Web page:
Such was the state of the war, when Mustapha Triumph hastened to go and triumph at Adrianople. He of Mudacaused the twenty-four cannon, taken in the last drianople. battle, to be drawn before him, and these to be followed by such captives as he had been able to collect, imitating, as much as he could, the triumphant pomp of ancient Rome. He supplied by the appearance of gold, by the beauty of horses, by the lustre of precious stones, in a word, by AGatic luxury, the representation of the fubjugated provinces, the innumerable crowd of captives, and all those striking images that marked the triumphs of the Romans. This pomp fo flattered his pride, that he would fain go and display it again at Constantinople. Multapha had not appeared in the capital of the empire since his accession to the throne. A ceremony had even been left out at his proclamation at Adrianople, because it could not be performed any where but at Constantinople, and which che fuperftitious Turks considered of great importance. We will mention the cavalcade which the new emperor makes to Jub mosque soon after his accession. There, the mufci, or in his absence the scheik of the mosque, girds on the sword on, the inonarch, which answers nearly to the crowning of our kings. Mustapha went through this ceremony in presence of the inhabitants of his capital, whose good opinion he wished to gain,
J.C. 1696. with great pomp and an apparent affability & 1108. which his predeceffors had rarely shewn. He not
only often walked the streets in disguise, both at Adrianople and Conftantinople, to know by his own eyes what it would have been impoflible for him to perceive from his throne, but sometimes admitted subjects to his audience, and did not disdain to speak to shipwrights or other artists, interrogating them on their profession, and praif
ing or blaming according to circumstances. 3.C.1697, Having learned by his own experience in two Heg.1108,
different battles how necessary it was to maintain order in the different regiments, to make them march and fire together, and to form of a group of foldiers a moving machine, obedient to the voice or gesture, always formidable to the enemy: the emperor endeavoured, during the first winter which he passed at. Constantinople, to profit by the bloody lessons which the enemy had given him. He had the janiffaries manæuvred in a large square, where he himself saw the efforts that they made to learn military disci
pline; but whether the officers, little formed for janiffaries this sort of fighting, had not the art to bring tary difci- their soldiers to it, or that they beheld with an pline.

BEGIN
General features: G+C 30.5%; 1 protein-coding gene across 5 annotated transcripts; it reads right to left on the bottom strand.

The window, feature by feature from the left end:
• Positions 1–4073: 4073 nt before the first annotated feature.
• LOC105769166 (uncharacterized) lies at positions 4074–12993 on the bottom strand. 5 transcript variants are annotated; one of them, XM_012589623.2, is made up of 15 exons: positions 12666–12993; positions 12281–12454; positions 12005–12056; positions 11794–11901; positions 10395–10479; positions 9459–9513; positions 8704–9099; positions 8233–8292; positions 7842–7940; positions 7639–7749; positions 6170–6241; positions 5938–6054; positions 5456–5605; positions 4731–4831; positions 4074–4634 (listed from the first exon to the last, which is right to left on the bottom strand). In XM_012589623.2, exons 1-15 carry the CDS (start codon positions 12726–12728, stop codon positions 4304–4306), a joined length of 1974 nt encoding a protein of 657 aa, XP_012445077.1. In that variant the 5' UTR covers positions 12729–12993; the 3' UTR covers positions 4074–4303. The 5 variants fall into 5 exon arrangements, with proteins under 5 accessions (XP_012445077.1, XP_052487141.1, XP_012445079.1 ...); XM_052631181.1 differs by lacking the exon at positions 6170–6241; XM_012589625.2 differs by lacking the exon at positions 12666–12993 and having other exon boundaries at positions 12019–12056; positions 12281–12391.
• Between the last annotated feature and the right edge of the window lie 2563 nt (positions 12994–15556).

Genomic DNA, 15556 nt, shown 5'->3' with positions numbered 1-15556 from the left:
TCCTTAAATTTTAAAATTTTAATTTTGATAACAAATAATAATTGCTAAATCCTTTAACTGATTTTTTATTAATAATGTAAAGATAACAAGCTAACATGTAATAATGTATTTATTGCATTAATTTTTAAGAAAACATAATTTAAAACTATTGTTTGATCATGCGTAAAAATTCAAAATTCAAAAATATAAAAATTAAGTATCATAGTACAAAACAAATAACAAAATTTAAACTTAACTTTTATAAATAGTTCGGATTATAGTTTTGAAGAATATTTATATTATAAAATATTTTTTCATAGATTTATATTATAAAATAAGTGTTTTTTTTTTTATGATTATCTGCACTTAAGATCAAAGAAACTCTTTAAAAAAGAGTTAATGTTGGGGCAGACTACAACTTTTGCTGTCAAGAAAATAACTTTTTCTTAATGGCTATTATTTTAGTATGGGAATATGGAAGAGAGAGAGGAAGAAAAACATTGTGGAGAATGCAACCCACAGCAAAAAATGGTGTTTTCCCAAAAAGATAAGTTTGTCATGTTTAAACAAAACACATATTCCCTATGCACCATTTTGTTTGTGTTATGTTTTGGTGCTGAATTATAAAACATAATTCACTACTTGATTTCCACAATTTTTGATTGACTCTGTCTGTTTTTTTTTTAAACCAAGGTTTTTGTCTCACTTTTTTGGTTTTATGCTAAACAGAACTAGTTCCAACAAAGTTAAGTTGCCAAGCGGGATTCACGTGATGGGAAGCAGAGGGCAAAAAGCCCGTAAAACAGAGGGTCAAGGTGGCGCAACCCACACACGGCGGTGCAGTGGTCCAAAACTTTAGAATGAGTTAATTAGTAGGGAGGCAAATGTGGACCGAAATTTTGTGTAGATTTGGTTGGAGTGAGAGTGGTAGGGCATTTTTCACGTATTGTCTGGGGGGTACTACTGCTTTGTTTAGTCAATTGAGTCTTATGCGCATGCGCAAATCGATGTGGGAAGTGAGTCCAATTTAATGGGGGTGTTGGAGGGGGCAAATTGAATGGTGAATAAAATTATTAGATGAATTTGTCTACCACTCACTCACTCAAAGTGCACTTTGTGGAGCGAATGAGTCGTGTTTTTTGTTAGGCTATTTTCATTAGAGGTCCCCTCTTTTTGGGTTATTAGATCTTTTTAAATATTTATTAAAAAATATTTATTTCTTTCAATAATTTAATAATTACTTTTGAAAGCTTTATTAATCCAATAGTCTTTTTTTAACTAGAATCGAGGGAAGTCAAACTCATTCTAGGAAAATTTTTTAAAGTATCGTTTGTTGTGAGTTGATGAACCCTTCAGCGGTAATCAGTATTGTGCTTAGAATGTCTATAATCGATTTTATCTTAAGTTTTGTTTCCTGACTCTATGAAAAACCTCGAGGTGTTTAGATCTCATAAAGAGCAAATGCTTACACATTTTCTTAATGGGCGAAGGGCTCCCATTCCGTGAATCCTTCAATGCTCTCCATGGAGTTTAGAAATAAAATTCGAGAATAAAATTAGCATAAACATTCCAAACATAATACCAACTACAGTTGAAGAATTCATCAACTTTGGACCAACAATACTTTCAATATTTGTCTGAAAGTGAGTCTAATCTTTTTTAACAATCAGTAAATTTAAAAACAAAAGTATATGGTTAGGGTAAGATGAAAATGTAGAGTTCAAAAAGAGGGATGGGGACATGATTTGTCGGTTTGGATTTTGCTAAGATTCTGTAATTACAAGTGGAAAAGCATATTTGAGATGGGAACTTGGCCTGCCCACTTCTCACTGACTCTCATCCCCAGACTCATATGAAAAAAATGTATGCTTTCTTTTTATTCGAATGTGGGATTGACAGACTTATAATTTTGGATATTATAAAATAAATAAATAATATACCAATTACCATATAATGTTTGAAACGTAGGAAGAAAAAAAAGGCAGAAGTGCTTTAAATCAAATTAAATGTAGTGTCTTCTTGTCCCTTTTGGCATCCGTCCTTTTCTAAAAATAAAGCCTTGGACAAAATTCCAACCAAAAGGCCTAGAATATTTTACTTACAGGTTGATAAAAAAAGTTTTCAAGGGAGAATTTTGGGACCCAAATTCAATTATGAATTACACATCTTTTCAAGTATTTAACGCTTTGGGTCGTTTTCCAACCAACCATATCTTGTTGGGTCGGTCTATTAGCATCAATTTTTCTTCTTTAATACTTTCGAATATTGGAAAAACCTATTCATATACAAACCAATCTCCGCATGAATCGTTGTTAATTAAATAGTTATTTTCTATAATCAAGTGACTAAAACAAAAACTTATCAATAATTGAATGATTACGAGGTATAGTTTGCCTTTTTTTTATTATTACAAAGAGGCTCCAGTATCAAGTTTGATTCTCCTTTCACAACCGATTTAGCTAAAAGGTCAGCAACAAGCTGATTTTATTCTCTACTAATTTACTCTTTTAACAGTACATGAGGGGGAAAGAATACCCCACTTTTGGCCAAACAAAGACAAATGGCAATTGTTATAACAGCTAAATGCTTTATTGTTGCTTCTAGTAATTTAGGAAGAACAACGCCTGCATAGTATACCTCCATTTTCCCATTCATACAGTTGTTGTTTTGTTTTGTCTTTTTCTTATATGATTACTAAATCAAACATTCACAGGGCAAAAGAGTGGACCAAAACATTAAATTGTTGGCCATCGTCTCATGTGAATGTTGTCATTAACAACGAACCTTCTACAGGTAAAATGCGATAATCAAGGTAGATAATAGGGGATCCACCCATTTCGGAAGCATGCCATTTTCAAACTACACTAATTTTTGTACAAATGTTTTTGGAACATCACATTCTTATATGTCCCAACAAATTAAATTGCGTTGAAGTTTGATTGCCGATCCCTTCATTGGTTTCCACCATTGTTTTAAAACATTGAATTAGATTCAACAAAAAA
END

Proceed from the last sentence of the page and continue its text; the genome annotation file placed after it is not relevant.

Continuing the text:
evil eye this familiarity of the emperor with his troops, which was contrary to the custom of the empire, and lessened in their opinion their superiority over those who were under them, nei. ther the janissaries nor the other corps ever learned these evolutions, by means of which well disci
tempts in vain to
plined troops have gained fo many battles.
battles. All J.C. 169%.
Heg.1108, this winter was passed in gathering up the remains & 1109. of the treasures of the mosques, raising recruits, and building vessels. Mustapha was so attentive to these matters, that he left the grand vizier and the other minifters little more than the trouble of giving him an account, and the fear of failing therein.
The peace that was preparing between France and the confederace powers, and which was concluded the following summer, gave the ambasfadors of England and Holland an occasion of renewing their efforts to get the Turks to accept
it likewise. They represented the German power - as more formidable than ever, as all the forces of the empire would be turned against the East. The reasons of the two ambassadors, far from intimidating Mustapha, made him redouble his effors to oppose the house of Austria. His public He pretreasury had been filled by ceconomy, vigilance, bring a and confiscations. The rebels of Hungary were army inte more and more animated. The sultan, in order to take advantage of this diversion, thought it would be right to issue a catcherif declaring count Tekli king of Hungary. This prince, who was much troubled with the gour, had been to Bursa to endeavour to get some relief from the baths there, but the state of affairs foon forced him to join the Turkish army. The Hungarian malecontents had taken Tockay in the name of their new king; they filled Hungary with their